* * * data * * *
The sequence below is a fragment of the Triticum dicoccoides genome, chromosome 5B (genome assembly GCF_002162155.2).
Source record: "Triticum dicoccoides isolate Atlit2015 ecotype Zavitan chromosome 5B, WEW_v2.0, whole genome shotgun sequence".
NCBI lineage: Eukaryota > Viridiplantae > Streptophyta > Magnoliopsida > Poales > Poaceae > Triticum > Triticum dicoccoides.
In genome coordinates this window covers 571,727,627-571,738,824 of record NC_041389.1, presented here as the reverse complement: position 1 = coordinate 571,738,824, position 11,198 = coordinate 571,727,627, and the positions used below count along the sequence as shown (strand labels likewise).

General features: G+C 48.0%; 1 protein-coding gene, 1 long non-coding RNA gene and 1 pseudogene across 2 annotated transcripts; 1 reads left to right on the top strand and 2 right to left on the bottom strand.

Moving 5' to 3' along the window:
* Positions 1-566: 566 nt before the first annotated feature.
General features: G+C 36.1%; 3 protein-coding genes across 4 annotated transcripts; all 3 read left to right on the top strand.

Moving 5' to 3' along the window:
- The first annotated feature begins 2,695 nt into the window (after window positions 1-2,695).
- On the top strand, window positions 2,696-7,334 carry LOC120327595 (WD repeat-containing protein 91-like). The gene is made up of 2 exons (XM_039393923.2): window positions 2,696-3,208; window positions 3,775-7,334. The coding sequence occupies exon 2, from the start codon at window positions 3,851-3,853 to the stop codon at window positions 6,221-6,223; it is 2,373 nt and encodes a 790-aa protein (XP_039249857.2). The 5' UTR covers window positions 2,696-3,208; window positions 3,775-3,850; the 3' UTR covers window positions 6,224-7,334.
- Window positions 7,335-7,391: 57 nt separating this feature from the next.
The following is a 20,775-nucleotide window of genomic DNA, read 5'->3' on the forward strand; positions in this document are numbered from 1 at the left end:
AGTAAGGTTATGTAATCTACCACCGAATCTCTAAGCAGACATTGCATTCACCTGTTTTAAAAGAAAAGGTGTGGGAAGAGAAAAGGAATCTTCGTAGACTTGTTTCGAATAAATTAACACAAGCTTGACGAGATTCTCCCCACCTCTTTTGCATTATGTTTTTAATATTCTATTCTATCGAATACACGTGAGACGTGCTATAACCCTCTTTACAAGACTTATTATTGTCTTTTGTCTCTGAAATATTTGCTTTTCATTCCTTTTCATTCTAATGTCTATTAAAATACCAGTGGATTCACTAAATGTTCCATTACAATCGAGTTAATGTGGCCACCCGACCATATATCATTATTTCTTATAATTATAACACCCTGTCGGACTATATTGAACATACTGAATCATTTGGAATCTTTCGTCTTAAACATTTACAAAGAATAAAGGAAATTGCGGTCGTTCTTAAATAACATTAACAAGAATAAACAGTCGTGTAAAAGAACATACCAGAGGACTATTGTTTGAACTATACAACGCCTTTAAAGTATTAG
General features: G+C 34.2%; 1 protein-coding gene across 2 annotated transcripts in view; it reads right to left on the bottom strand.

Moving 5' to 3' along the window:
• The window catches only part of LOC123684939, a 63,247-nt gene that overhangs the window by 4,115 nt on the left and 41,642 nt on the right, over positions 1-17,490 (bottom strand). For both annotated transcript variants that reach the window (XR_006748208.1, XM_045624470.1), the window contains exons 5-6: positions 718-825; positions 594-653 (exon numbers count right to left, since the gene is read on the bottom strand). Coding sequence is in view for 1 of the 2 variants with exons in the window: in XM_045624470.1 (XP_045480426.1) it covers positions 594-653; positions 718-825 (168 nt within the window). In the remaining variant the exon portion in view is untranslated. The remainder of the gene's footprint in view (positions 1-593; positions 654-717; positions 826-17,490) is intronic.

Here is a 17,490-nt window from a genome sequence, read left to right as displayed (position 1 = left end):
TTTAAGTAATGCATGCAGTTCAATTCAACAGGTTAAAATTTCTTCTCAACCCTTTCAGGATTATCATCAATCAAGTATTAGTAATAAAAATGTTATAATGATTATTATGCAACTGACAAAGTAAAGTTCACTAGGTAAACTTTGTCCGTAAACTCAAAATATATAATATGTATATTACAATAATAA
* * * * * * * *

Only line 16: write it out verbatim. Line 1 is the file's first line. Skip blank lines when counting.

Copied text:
Moving 5' to 3' along the window: